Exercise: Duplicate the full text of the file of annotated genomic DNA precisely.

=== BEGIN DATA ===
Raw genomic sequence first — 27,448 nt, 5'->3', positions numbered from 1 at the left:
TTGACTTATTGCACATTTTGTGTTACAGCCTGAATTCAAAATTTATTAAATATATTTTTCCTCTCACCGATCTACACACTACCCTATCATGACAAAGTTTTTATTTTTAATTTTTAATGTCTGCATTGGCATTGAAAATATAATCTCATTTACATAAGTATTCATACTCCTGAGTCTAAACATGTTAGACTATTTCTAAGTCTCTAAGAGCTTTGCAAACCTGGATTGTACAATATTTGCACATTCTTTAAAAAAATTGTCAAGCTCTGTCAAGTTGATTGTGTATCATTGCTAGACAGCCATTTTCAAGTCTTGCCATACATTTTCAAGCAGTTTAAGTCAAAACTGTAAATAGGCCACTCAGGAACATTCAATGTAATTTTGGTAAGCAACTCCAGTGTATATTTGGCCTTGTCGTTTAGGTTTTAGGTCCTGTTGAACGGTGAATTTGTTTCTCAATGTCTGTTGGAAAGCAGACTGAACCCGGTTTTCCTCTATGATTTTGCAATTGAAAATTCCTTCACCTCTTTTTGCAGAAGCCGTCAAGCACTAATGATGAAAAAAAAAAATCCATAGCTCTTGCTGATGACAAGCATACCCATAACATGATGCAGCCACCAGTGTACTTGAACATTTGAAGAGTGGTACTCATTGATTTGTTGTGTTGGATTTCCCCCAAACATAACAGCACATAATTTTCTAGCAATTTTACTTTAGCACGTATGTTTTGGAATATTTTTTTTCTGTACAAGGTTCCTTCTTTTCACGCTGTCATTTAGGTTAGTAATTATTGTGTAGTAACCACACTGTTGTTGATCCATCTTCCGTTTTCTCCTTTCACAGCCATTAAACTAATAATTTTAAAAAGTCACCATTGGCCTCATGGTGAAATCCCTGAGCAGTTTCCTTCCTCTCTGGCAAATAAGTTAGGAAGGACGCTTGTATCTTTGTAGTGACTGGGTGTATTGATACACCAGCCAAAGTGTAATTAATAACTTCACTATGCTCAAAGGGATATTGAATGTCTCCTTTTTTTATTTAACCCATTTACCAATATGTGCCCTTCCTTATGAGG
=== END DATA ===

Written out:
Raw genomic sequence first — 27,448 nt, 5'->3', positions numbered from 1 at the left:
TTGACTTATTGCACATTTTGTGTTACAGCCTGAATTCAAAATTTATTAAATATATTTTTCCTCTCACCGATCTACACACTACCCTATCATGACAAAGTTTTTATTTTTAATTTTTAATGTCTGCATTGGCATTGAAAATATAATCTCATTTACATAAGTATTCATACTCCTGAGTCTAAACATGTTAGACTATTTCTAAGTCTCTAAGAGCTTTGCAAACCTGGATTGTACAATATTTGCACATTCTTTAAAAAAATTGTCAAGCTCTGTCAAGTTGATTGTGTATCATTGCTAGACAGCCATTTTCAAGTCTTGCCATACATTTTCAAGCAGTTTAAGTCAAAACTGTAAATAGGCCACTCAGGAACATTCAATGTAATTTTGGTAAGCAACTCCAGTGTATATTTGGCCTTGTCGTTTAGGTTTTAGGTCCTGTTGAACGGTGAATTTGTTTCTCAATGTCTGTTGGAAAGCAGACTGAACCCGGTTTTCCTCTATGATTTTGCAATTGAAAATTCCTTCACCTCTTTTTGCAGAAGCCGTCAAGCACTAATGATGAAAAAAAAAAATCCATAGCTCTTGCTGATGACAAGCATACCCATAACATGATGCAGCCACCAGTGTACTTGAACATTTGAAGAGTGGTACTCATTGATTTGTTGTGTTGGATTTCCCCCAAACATAACAGCACATAATTTTCTAGCAATTTTACTTTAGCACGTATGTTTTGGAATATTTTTTTTCTGTACAAGGTTCCTTCTTTTCACGCTGTCATTTAGGTTAGTAATTATTGTGTAGTAACCACACTGTTGTTGATCCATCTTCCGTTTTCTCCTTTCACAGCCATTAAACTAATAATTTTAAAAAGTCACCATTGGCCTCATGGTGAAATCCCTGAGCAGTTTCCTTCCTCTCTGGCAAATAAGTTAGGAAGGACGCTTGTATCTTTGTAGTGACTGGGTGTATTGATACACCAGCCAAAGTGTAATTAATAACTTCACTATGCTCAAAGGGATATTGAATGTCTCCTTTTTTTATTTAACCCATTTACCAATATGTGCCCTTCCTTATGAGG